Number one of a kind
June 14, 2012
David Flatman en route to the try line for Bath © Getty Images
It's never nice having to write about a player retiring from the game before his time, but it's even worse when it's someone you consider to be a friend and one of rugby's true characters. Being a front-row is a difficult business, but managing to get through 80 minutes every weekend over a spell of 14 years and still managing to come out of it making a joke about the fact that your body has been to hell and back most Saturdays is a credit to the man.
But although he can joke about much of his career, retirement is not one of these moments for David Flatman, who announced that he would be hanging up his boots on Thursday evening. "It's mixed emotions really," Flatman told ESPN. "I feel very sad that I won't be able to play for Bath anymore because playing for them and being able to wear that No.1 jersey for so many years made me incredibly proud but at the same time to have had such a good knock and to have overcome some significant hurdles in my career and to have carried on trucking means a lot.
"Being a Bath rugby player has motivated me at all times to get through those situations but I won't be a player anymore. The club have stepped up and have been incredible and I'm looking forward to working with them in a different capacity in the near future."
While most props retire due to neck, shoulder or back injuries, Flatman's is a bit uncommon - a hand injury. "It happened a couple of games before the end of the season. It's something that I didn't take too seriously at the time as you get a lot of bumps and bruises but it got progressively worse to the point where I had to go and see a specialist about it.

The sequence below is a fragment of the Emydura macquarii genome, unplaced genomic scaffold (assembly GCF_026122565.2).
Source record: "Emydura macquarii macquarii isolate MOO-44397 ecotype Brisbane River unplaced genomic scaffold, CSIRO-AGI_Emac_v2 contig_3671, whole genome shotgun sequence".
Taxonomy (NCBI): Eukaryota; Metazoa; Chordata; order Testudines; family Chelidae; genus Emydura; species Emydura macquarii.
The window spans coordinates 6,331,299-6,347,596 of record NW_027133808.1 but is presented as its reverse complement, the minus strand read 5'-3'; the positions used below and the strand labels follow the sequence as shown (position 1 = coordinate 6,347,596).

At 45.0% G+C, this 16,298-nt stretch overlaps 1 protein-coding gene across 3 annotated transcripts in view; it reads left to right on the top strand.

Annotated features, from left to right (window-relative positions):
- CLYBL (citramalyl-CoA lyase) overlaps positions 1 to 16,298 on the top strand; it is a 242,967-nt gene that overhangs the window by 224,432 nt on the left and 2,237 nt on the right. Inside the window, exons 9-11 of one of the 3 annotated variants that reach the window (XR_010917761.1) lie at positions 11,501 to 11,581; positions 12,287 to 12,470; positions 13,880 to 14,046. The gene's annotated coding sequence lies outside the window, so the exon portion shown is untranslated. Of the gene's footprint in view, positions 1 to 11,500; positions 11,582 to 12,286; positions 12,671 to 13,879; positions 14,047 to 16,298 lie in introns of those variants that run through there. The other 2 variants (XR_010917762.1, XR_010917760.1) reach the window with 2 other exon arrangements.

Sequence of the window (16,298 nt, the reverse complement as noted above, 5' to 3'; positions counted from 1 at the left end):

"The news wasn't getting any better and after a couple of difficult conversations it became a situation where it no longer became a 'decision' for me, the choice was taken away from me. If you had asked me to choose I'd be there on Monday, but unfortunately the ramifications meant that it was right that I had to call time on the rugby. Had I been 22 and only played a handful of games for Bath then I'd have felt different, but I'm 32 and have enjoyed a long career.
"I think most people would have expected me to retire from a shoulder injury, but they've hung in alright. I asked the doc about how important the hand actually was, but when you get to the point where you can't actually catch a ball - not that I could anyway -, can't pass a ball and can't bind on the hooker as it's my right hand then you have to re-consider your future in the game."
When Flatman started his career 14 years ago with Saracens, it was at the turn of professionalism. Greeted with the likes of Tim Horan and Michael Lynagh on his first day at training, he was still stuck between that awkward balance of attempting to retain your teenage years and pursuing the dream of being a rugby player.
On Heineken Cup duty against Ulster © Getty Images
"My first exposure to the professional nature of rugby was as a 17-year-old and I was in the Lower Sixth at school. I was invited to pre-season at Saracens and was immediately thrown into the mix alongside rugby greats like Lynagh. While my mates were all in Gran Canaria and Faliraki I was at pre-season and I'm still not quite sure why I chose that!"
Saracens and Wallaby World Cup-winners aside, Flatman identifies himself as a Bath man. He will now embark on a new career behind the scenes at Bath and they have got a man that all the recruitment agencies in the UK could not find. But on the field for the club it was never boring down at the Recreation Ground and Flatman never gave anything but his all.
"I have no regrets at all. I managed to get my eight England caps and in that time I was part of a team that won in South Africa and won in Buenos Aires. And at Bath we also lifted the European Challenge Cup in 2008.
"And in terms of regrets, it's a career based on what you make of it. A World Cup winner once told me at the end of his career that he would not be counting trophies but instead, he'd be counting friends. Had I retired from Old Boys RFC aged 32, then I'd be feeling exactly as I am now. What counts are the mates I'm left with and the memories they've given me."
© ESPN EMEA Ltd
Tom Hamilton is the Assistant Editor of ESPNscrum.
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